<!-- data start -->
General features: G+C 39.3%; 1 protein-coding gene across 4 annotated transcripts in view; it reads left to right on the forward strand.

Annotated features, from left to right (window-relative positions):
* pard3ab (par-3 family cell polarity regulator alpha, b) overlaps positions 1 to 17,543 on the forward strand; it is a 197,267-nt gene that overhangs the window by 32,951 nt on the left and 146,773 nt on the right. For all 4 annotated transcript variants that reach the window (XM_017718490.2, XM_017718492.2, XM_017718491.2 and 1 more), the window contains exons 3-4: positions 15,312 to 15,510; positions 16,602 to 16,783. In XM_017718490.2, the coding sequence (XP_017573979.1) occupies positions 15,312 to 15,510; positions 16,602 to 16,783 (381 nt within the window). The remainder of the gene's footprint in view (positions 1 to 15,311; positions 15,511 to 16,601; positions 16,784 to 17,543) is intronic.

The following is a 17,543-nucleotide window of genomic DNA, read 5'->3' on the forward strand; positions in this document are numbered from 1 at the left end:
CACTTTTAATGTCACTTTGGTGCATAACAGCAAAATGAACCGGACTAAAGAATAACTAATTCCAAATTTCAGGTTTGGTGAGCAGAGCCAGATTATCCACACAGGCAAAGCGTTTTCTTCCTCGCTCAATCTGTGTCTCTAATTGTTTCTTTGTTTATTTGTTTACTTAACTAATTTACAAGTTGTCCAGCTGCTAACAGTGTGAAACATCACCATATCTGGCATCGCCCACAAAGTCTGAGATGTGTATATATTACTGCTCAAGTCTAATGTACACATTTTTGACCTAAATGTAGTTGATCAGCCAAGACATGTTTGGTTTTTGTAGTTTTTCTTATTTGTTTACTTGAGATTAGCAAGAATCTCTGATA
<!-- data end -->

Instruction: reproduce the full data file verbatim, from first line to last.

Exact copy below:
General features: G+C 39.3%; 1 protein-coding gene across 4 annotated transcripts in view; it reads left to right on the forward strand.

Annotated features, from left to right (window-relative positions):
* pard3ab (par-3 family cell polarity regulator alpha, b) overlaps positions 1 to 17,543 on the forward strand; it is a 197,267-nt gene that overhangs the window by 32,951 nt on the left and 146,773 nt on the right. For all 4 annotated transcript variants that reach the window (XM_017718490.2, XM_017718492.2, XM_017718491.2 and 1 more), the window contains exons 3-4: positions 15,312 to 15,510; positions 16,602 to 16,783. In XM_017718490.2, the coding sequence (XP_017573979.1) occupies positions 15,312 to 15,510; positions 16,602 to 16,783 (381 nt within the window). The remainder of the gene's footprint in view (positions 1 to 15,311; positions 15,511 to 16,601; positions 16,784 to 17,543) is intronic.

The following is a 17,543-nucleotide window of genomic DNA, read 5'->3' on the forward strand; positions in this document are numbered from 1 at the left end:
CACTTTTAATGTCACTTTGGTGCATAACAGCAAAATGAACCGGACTAAAGAATAACTAATTCCAAATTTCAGGTTTGGTGAGCAGAGCCAGATTATCCACACAGGCAAAGCGTTTTCTTCCTCGCTCAATCTGTGTCTCTAATTGTTTCTTTGTTTATTTGTTTACTTAACTAATTTACAAGTTGTCCAGCTGCTAACAGTGTGAAACATCACCATATCTGGCATCGCCCACAAAGTCTGAGATGTGTATATATTACTGCTCAAGTCTAATGTACACATTTTTGACCTAAATGTAGTTGATCAGCCAAGACATGTTTGGTTTTTGTAGTTTTTCTTATTTGTTTACTTGAGATTAGCAAGAATCTCTGATA